When Women Are Left Out, We All Lose

By Sallie Krawcheck

By now, you’ve probably heard that the 12-week paid family and medical leave program fell out of the social policy bill last week. That leaves the United States as one of only six countries with no national paid leave program.

Sadly, we all lose here. When it’s offered, the benefits of paid leave for families are overwhelmingly positive for kids, families, and even businesses. (It’s not even hyperbole to say humankind at large.)

Lately, I’ve been thinking a lot about the connections among three things that we know.

First thought: If you want to improve a society, you get more money into the hands of women.

When we say nothing bad happens when women have more money, it’s not some catchy slogan. It’s facts. Economies grow. And when women have more money, more of it goes back into their families and communities. Right now the opposite is happening. Which leads me to …

Second thought: The gender wealth gap is wide, and it’s been getting wider.

Some five million women lost their jobs during the pandemic, and many have not gone back as they struggle with access to child care and bear the brunt of COVID-19 school closures. As the sociologist Jessica Calarco put it: “Other countries have social safety nets. The US has women.”

The gender pay gap gets a lot of play, but the gender wealth gap is even more important. On average, US women own just 32 cents for every dollar a man owns, while Black and Latinx women own just one penny. (And those numbers were calculated before the pandemic.)

The cost of the pandemic to women may well be decades of economic and financial progress. Which means that the cost to their families is that same loss of economic and financial progress. So, again — we. all. lose. File this under: catch-22, or vicious circle, or endless loop.

Third thought: Our country is divided, angry, and scared.

Recently, when researchers surveyed people from 17 countries to ask about divisiveness, Americans were most likely to say their society was split along partisan, racial, ethnic, and religious lines. The US was also one of just five countries in which more than half said their fellow citizens can’t agree on basic facts.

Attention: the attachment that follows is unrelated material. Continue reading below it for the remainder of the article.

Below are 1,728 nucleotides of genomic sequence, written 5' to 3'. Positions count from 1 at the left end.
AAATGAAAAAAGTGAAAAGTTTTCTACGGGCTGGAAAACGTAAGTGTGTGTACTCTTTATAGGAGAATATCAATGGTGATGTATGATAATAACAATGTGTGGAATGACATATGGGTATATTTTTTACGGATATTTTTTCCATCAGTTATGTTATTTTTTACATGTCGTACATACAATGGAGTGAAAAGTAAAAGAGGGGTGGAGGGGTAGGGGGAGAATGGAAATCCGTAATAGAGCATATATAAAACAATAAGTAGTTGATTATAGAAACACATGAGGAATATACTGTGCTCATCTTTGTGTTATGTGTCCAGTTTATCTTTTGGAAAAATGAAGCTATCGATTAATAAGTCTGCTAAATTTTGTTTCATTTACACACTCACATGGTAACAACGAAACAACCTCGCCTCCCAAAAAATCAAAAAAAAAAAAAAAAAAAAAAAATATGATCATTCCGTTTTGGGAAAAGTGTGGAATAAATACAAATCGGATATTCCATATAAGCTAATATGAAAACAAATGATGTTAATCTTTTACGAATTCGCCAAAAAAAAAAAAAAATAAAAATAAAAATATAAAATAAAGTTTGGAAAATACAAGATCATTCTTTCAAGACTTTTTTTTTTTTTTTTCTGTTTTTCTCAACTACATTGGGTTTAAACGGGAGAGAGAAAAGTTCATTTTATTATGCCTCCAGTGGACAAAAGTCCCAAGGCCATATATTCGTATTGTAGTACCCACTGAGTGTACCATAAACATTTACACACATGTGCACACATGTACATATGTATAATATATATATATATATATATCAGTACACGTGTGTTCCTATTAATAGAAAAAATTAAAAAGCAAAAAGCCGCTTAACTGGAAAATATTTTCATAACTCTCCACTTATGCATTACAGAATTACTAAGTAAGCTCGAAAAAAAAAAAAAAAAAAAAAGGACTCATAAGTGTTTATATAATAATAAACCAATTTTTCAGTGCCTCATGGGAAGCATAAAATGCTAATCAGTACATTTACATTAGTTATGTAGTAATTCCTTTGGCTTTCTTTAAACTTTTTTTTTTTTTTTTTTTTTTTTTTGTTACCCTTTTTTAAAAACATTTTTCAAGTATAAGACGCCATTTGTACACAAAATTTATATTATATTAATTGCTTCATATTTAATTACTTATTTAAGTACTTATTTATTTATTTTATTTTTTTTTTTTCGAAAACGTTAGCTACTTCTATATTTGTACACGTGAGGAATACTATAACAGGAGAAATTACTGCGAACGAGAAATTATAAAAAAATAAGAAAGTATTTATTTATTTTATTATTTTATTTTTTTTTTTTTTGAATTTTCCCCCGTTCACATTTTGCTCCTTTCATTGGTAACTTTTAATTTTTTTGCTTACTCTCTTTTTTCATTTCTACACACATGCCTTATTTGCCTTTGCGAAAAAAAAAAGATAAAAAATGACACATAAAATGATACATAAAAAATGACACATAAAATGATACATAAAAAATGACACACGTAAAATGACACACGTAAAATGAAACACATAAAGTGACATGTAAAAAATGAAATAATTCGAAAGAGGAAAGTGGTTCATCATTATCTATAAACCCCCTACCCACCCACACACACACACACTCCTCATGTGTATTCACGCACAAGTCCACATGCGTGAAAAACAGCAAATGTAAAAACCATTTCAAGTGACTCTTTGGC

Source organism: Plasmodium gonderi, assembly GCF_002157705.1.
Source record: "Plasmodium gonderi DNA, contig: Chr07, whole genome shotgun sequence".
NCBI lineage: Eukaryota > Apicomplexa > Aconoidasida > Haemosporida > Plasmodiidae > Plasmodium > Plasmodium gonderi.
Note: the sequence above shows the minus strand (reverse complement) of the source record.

At the same time, it’s notable that countries run by women weathered the pandemic better; that women are more likely to believe in climate change than men; that women are more interested in investing for positive impact. (In fact, more than 50% of you invest in Ellevest Impact Portfolios.)

So I can’t help but think that women having less money and power, and our country being so divided, seem undeniably intertwined.

Of course, these issues are complex and multi-dimensional. And that doesn’t mean that social media hasn’t been a driver, or that the pandemic hasn’t made things worse, or that our school systems don’t need to modernize.

But this is why Ellevest’s mission will always be to get more money — and thus power — in the hands of women. Let’s keep helping other women network and find jobs, supporting women-owned businesses, and remembering the politicians who are supporting — and not supporting — policies that help women. (Speaking of which — don’t forget to vote today.)

Sallie Krawcheck Signature

Calculated as percentage of clients who have invested via Ellevest’s digital platform with at least one goal invested in an Ellevest Impact Portfolio. Data as of September 30, 2021.

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Sallie Krawcheck

Sallie Krawcheck is the Founder & CEO of Ellevest.